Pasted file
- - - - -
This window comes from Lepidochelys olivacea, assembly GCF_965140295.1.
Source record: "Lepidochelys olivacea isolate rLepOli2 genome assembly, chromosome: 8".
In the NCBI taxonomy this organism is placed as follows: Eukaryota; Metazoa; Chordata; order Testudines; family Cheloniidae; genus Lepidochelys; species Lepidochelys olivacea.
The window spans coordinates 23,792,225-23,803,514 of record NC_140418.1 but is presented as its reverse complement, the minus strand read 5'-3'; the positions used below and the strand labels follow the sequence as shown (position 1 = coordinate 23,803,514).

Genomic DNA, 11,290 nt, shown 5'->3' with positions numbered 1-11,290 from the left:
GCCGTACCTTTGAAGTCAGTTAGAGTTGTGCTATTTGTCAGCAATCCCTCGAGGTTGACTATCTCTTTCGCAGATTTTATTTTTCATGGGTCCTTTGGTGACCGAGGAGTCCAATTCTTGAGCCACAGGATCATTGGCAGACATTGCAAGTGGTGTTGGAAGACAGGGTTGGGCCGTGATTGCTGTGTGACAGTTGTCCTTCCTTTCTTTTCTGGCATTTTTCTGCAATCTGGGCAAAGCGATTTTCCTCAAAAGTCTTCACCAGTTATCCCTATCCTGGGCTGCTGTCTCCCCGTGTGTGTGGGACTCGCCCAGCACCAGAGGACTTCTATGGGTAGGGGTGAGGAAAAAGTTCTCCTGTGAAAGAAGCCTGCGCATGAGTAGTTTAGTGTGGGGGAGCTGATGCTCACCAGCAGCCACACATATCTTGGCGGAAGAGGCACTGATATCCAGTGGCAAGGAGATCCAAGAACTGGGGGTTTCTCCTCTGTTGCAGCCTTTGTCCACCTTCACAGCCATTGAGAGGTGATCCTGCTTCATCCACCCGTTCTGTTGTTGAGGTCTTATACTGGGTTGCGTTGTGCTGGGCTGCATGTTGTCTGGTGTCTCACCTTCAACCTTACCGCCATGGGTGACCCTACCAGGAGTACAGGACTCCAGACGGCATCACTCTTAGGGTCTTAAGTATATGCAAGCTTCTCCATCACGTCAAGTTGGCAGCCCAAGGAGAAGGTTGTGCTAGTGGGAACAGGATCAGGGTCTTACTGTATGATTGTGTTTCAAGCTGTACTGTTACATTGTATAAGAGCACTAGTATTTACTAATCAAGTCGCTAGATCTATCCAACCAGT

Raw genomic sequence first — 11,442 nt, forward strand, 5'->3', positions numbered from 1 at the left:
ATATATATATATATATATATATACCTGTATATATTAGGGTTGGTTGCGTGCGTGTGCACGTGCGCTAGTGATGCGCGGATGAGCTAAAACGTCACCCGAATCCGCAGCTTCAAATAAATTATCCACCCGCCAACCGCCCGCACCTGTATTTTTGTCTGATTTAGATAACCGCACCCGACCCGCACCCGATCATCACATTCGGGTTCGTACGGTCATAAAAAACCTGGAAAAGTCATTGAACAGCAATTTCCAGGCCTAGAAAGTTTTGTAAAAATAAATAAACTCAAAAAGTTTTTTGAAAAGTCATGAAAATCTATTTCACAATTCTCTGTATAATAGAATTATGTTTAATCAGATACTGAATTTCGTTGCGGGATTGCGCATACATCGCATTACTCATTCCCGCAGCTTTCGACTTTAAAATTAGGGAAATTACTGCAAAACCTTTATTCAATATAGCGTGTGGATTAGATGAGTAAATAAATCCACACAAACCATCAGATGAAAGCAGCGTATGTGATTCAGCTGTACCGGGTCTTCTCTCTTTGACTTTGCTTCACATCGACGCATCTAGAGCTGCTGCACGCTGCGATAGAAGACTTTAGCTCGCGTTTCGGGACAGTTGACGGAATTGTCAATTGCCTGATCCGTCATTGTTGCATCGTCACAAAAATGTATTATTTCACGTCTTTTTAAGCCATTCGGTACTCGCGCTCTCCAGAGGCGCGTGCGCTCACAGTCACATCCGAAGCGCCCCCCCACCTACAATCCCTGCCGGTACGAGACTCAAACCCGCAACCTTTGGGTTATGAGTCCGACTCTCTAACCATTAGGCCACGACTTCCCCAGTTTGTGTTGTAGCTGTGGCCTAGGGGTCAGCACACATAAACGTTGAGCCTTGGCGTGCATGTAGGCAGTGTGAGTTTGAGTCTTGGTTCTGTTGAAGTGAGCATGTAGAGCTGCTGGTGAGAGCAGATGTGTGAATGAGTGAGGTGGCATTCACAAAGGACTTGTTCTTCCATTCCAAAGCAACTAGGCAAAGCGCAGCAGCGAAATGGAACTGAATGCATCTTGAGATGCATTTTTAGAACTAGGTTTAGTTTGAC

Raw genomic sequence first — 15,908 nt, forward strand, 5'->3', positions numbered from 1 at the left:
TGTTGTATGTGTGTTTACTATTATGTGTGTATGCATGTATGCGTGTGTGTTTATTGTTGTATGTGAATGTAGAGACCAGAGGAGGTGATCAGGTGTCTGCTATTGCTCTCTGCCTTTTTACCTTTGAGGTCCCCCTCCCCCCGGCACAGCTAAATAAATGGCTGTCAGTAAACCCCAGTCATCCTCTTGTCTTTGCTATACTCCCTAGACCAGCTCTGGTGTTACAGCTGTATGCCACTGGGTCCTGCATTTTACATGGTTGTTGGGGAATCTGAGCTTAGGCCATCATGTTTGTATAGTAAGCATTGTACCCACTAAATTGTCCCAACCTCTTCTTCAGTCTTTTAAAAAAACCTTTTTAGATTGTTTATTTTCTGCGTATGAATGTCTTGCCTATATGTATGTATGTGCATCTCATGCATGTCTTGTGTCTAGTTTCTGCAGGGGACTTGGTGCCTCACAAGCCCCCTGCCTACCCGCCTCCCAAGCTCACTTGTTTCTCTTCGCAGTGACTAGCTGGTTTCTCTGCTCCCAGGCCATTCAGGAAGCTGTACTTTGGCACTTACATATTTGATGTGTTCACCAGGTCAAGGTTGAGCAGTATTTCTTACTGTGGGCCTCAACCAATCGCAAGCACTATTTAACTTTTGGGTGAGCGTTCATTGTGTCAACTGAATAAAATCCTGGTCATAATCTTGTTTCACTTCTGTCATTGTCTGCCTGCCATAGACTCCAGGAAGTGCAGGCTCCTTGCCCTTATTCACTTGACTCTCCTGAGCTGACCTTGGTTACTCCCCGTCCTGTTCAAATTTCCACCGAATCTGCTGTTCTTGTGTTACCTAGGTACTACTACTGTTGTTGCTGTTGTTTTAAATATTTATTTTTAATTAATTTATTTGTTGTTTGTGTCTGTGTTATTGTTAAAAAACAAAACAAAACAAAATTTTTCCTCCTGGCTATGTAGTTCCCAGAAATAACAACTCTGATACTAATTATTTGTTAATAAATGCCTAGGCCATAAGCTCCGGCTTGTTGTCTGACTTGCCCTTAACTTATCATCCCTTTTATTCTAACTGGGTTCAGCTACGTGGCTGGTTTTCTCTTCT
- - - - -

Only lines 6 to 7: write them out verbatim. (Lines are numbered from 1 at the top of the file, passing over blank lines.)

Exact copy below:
GCCGTACCTTTGAAGTCAGTTAGAGTTGTGCTATTTGTCAGCAATCCCTCGAGGTTGACTATCTCTTTCGCAGATTTTATTTTTCATGGGTCCTTTGGTGACCGAGGAGTCCAATTCTTGAGCCACAGGATCATTGGCAGACATTGCAAGTGGTGTTGGAAGACAGGGTTGGGCCGTGATTGCTGTGTGACAGTTGTCCTTCCTTTCTTTTCTGGCATTTTTCTGCAATCTGGGCAAAGCGATTTTCCTCAAAAGTCTTCACCAGTTATCCCTATCCTGGGCTGCTGTCTCCCCGTGTGTGTGGGACTCGCCCAGCACCAGAGGACTTCTATGGGTAGGGGTGAGGAAAAAGTTCTCCTGTGAAAGAAGCCTGCGCATGAGTAGTTTAGTGTGGGGGAGCTGATGCTCACCAGCAGCCACACATATCTTGGCGGAAGAGGCACTGATATCCAGTGGCAAGGAGATCCAAGAACTGGGGGTTTCTCCTCTGTTGCAGCCTTTGTCCACCTTCACAGCCATTGAGAGGTGATCCTGCTTCATCCACCCGTTCTGTTGTTGAGGTCTTATACTGGGTTGCGTTGTGCTGGGCTGCATGTTGTCTGGTGTCTCACCTTCAACCTTACCGCCATGGGTGACCCTACCAGGAGTACAGGACTCCAGACGGCATCACTCTTAGGGTCTTAAGTATATGCAAGCTTCTCCATCACGTCAAGTTGGCAGCCCAAGGAGAAGGTTGTGCTAGTGGGAACAGGATCAGGGTCTTACTGTATGATTGTGTTTCAAGCTGTACTGTTACATTGTATAAGAGCACTAGTATTTACTAATCAAGTCGCTAGATCTATCCAACCAGT

Raw genomic sequence first — 11,442 nt, forward strand, 5'->3', positions numbered from 1 at the left: